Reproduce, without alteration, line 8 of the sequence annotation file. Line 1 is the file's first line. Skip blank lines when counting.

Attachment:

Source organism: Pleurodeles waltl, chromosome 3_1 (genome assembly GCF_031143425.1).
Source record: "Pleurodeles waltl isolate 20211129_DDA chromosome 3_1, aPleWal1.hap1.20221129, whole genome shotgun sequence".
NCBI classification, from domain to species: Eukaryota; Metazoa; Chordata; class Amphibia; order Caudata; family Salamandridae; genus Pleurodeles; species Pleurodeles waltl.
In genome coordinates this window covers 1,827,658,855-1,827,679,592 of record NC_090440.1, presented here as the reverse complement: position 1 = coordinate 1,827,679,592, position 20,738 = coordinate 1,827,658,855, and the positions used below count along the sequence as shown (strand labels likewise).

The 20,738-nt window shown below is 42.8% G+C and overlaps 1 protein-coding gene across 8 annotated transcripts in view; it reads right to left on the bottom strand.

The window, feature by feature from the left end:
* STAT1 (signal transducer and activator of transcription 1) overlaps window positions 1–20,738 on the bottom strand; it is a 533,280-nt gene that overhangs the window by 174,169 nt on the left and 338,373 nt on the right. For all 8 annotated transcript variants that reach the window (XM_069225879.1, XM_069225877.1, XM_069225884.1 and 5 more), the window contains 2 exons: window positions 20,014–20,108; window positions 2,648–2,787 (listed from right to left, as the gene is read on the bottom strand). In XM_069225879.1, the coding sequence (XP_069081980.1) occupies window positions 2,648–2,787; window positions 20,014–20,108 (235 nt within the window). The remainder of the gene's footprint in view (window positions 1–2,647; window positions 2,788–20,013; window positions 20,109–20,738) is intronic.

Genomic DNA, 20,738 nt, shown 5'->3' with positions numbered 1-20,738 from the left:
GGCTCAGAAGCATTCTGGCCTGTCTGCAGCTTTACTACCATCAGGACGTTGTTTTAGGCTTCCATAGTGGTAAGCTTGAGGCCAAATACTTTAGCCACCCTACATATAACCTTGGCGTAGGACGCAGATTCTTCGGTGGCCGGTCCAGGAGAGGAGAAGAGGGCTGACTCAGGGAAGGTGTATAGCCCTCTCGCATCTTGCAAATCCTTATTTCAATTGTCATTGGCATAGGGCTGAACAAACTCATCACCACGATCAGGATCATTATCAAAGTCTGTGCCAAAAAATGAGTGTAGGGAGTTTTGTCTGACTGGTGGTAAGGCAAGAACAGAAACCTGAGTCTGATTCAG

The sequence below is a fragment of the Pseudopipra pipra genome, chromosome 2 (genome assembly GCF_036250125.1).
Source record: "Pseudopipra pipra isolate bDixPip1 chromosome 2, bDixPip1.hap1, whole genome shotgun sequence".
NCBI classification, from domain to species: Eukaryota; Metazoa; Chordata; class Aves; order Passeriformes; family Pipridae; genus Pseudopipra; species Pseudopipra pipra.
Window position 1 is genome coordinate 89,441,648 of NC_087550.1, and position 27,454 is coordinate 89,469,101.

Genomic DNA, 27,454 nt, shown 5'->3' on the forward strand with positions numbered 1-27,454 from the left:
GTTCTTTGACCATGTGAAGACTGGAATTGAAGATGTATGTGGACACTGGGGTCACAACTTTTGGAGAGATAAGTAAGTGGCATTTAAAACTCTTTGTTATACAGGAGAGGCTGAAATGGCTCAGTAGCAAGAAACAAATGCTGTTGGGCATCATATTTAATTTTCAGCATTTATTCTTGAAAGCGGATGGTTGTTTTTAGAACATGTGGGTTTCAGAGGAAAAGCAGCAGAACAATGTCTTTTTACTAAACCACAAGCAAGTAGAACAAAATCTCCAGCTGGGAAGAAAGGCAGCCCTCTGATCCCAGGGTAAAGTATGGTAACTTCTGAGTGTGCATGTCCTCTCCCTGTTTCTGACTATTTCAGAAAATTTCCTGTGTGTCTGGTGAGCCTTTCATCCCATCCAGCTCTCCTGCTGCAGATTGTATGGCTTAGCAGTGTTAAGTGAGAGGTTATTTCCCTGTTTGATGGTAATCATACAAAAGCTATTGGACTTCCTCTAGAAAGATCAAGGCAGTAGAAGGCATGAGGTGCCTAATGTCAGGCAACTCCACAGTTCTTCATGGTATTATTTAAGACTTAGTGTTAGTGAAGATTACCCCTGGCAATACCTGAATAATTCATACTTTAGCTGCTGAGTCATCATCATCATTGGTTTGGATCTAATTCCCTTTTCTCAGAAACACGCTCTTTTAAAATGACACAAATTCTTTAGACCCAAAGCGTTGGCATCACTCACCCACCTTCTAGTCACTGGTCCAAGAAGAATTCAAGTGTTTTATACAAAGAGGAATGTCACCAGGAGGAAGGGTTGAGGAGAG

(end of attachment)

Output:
Genomic DNA, 20,738 nt, shown 5'->3' with positions numbered 1-20,738 from the left: